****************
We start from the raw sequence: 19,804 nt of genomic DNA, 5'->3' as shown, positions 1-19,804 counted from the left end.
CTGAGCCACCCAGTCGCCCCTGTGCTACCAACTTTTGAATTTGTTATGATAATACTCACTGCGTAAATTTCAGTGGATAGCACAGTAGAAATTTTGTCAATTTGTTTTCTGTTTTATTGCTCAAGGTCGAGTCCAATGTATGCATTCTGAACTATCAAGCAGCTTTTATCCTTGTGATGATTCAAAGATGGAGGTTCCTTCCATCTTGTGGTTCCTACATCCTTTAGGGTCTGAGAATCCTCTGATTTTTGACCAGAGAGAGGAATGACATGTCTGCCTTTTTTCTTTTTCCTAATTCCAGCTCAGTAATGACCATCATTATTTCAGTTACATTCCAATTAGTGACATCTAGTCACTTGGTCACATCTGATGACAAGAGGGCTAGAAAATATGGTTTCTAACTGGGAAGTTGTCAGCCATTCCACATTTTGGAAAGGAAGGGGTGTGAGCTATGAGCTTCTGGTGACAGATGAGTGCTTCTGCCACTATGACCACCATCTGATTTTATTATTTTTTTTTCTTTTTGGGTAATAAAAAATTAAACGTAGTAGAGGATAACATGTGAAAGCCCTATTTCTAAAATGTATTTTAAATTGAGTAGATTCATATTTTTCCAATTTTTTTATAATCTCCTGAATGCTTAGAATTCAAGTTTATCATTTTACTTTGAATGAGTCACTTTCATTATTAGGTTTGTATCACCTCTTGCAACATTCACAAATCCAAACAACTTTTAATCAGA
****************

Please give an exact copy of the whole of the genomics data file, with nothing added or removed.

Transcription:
We start from the raw sequence: 19,804 nt of genomic DNA, 5'->3' as shown, positions 1-19,804 counted from the left end.
CTGAGCCACCCAGTCGCCCCTGTGCTACCAACTTTTGAATTTGTTATGATAATACTCACTGCGTAAATTTCAGTGGATAGCACAGTAGAAATTTTGTCAATTTGTTTTCTGTTTTATTGCTCAAGGTCGAGTCCAATGTATGCATTCTGAACTATCAAGCAGCTTTTATCCTTGTGATGATTCAAAGATGGAGGTTCCTTCCATCTTGTGGTTCCTACATCCTTTAGGGTCTGAGAATCCTCTGATTTTTGACCAGAGAGAGGAATGACATGTCTGCCTTTTTTCTTTTTCCTAATTCCAGCTCAGTAATGACCATCATTATTTCAGTTACATTCCAATTAGTGACATCTAGTCACTTGGTCACATCTGATGACAAGAGGGCTAGAAAATATGGTTTCTAACTGGGAAGTTGTCAGCCATTCCACATTTTGGAAAGGAAGGGGTGTGAGCTATGAGCTTCTGGTGACAGATGAGTGCTTCTGCCACTATGACCACCATCTGATTTTATTATTTTTTTTTCTTTTTGGGTAATAAAAAATTAAACGTAGTAGAGGATAACATGTGAAAGCCCTATTTCTAAAATGTATTTTAAATTGAGTAGATTCATATTTTTCCAATTTTTTTATAATCTCCTGAATGCTTAGAATTCAAGTTTATCATTTTACTTTGAATGAGTCACTTTCATTATTAGGTTTGTATCACCTCTTGCAACATTCACAAATCCAAACAACTTTTAATCAGA